By combining detail and stylization, the fur and skin of Donkey Kong appears to be realistic and appealing.

By combining detail and stylization, the fur and skin of Donkey Kong appears to be realistic and appealing.

There is no shortage of characters with short legs in The Super Mario Bros. Movie,  which stems from respecting the original silhouettes and poses of the original character designs. “To be fair, it’s not just the short legs,” Riccarand remarks. “The legs can be short in one and become long in another one. A principle of animation is squash and stretch. That can come across as being elastic, which is hard on CFX because you want to do something that is physically realistic, so you have to find a way to do that.” Mario transforms whenever he makes contact with Question Boxes, which allow him to acquire various powers. “It’s a joint collaboration between effects, compositing and lighting departments. We are doing a lot of work in Nuke in order to have particles flowing on his face or forming a force field. Numerous layers had to be comped and lit,” Riccarand says.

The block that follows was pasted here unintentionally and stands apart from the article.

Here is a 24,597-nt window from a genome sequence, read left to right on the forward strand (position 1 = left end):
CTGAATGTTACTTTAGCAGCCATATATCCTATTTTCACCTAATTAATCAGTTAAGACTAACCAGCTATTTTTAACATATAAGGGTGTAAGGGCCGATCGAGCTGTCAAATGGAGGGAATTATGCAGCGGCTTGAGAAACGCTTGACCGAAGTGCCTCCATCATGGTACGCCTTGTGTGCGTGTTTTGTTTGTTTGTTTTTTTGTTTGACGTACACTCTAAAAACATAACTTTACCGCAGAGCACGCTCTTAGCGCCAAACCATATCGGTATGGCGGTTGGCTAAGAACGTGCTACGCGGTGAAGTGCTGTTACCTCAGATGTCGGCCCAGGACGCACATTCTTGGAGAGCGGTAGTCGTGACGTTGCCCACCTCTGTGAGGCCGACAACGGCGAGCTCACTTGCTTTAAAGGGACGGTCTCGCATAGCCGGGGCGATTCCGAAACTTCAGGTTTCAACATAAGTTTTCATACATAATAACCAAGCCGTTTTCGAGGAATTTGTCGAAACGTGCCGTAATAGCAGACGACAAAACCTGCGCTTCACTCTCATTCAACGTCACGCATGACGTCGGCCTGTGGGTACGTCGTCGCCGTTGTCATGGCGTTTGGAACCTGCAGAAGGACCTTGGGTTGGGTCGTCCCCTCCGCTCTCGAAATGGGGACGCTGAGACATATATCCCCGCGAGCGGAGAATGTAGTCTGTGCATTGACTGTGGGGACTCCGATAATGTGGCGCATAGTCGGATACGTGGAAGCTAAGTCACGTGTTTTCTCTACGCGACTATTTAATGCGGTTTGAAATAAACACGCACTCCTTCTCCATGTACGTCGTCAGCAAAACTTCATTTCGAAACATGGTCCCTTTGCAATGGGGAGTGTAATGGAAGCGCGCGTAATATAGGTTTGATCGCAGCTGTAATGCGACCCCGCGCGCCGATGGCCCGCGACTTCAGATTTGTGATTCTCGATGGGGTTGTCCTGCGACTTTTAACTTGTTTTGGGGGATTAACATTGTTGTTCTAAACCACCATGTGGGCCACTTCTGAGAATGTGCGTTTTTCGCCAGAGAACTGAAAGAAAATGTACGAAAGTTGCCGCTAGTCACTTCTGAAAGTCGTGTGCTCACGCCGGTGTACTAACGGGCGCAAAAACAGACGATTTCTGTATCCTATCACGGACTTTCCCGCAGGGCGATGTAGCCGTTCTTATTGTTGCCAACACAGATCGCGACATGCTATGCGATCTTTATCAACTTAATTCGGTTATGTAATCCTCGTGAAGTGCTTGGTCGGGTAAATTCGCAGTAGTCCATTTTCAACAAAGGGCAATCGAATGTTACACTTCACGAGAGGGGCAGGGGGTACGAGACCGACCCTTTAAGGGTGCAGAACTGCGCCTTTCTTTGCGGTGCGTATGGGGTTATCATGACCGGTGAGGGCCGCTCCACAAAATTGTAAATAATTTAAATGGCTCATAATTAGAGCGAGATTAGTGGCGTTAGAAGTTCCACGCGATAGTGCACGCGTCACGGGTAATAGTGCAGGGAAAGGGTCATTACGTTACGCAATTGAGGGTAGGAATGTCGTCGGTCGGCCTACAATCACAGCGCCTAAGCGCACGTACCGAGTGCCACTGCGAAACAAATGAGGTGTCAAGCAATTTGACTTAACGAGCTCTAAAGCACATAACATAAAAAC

One of the most complex sequences and environments was executing the cosmic car chase that takes place on the Rainbow Road.

One of the most complex sequences and environments was executing the cosmic car chase that takes place on the Rainbow Road.

A chase sequence takes place on a prism-colored cosmic transitway. “The Rainbow Road was a complex challenge for us,” Riccarand notes. “The camera had to chase all of the characters, which was difficult technically. The road was a volumetric entity with clouds inside. To make everything look lit [was challenging]. It’s a rainbow, so it’s not something solid. Our render department helped us to sort it out and be able to render that.” Supercharged vehicles add to excitement. “Those were a lot of fun!” Riccarand laughs. “This is not a live-action movie, so we can do what we want with the characters. You get crazy moments with the cars. The Koopa General drives this huge car that takes up all of the road.” The cloud elements assisted in conveying the proper size, scale and speed. “Each shot was set-dressed in order to get the best angle for the camera. We added tiny elements in frame that are going by quickly and cause you to say, ‘They’re going fast.’”